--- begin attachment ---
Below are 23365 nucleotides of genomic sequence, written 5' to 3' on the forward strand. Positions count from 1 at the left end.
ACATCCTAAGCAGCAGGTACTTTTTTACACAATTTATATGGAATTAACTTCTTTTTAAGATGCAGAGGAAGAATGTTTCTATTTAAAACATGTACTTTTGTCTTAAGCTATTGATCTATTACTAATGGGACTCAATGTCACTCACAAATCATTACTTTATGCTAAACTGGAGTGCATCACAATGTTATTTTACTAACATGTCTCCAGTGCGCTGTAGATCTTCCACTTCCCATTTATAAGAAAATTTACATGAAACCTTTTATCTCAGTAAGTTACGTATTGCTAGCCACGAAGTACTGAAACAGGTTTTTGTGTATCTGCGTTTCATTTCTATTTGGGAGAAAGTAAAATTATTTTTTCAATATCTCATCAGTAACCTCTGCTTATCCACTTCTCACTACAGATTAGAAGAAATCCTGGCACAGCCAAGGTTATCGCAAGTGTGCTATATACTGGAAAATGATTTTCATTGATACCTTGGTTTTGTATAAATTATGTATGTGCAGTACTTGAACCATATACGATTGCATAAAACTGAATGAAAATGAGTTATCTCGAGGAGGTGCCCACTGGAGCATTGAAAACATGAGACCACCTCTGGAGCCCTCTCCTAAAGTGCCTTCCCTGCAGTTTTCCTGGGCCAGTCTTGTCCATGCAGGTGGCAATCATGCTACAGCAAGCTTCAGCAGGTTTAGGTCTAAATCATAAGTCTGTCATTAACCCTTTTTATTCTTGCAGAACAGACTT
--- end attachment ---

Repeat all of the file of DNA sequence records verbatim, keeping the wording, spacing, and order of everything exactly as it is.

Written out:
Below are 23365 nucleotides of genomic sequence, written 5' to 3' on the forward strand. Positions count from 1 at the left end.
ACATCCTAAGCAGCAGGTACTTTTTTACACAATTTATATGGAATTAACTTCTTTTTAAGATGCAGAGGAAGAATGTTTCTATTTAAAACATGTACTTTTGTCTTAAGCTATTGATCTATTACTAATGGGACTCAATGTCACTCACAAATCATTACTTTATGCTAAACTGGAGTGCATCACAATGTTATTTTACTAACATGTCTCCAGTGCGCTGTAGATCTTCCACTTCCCATTTATAAGAAAATTTACATGAAACCTTTTATCTCAGTAAGTTACGTATTGCTAGCCACGAAGTACTGAAACAGGTTTTTGTGTATCTGCGTTTCATTTCTATTTGGGAGAAAGTAAAATTATTTTTTCAATATCTCATCAGTAACCTCTGCTTATCCACTTCTCACTACAGATTAGAAGAAATCCTGGCACAGCCAAGGTTATCGCAAGTGTGCTATATACTGGAAAATGATTTTCATTGATACCTTGGTTTTGTATAAATTATGTATGTGCAGTACTTGAACCATATACGATTGCATAAAACTGAATGAAAATGAGTTATCTCGAGGAGGTGCCCACTGGAGCATTGAAAACATGAGACCACCTCTGGAGCCCTCTCCTAAAGTGCCTTCCCTGCAGTTTTCCTGGGCCAGTCTTGTCCATGCAGGTGGCAATCATGCTACAGCAAGCTTCAGCAGGTTTAGGTCTAAATCATAAGTCTGTCATTAACCCTTTTTATTCTTGCAGAACAGACTT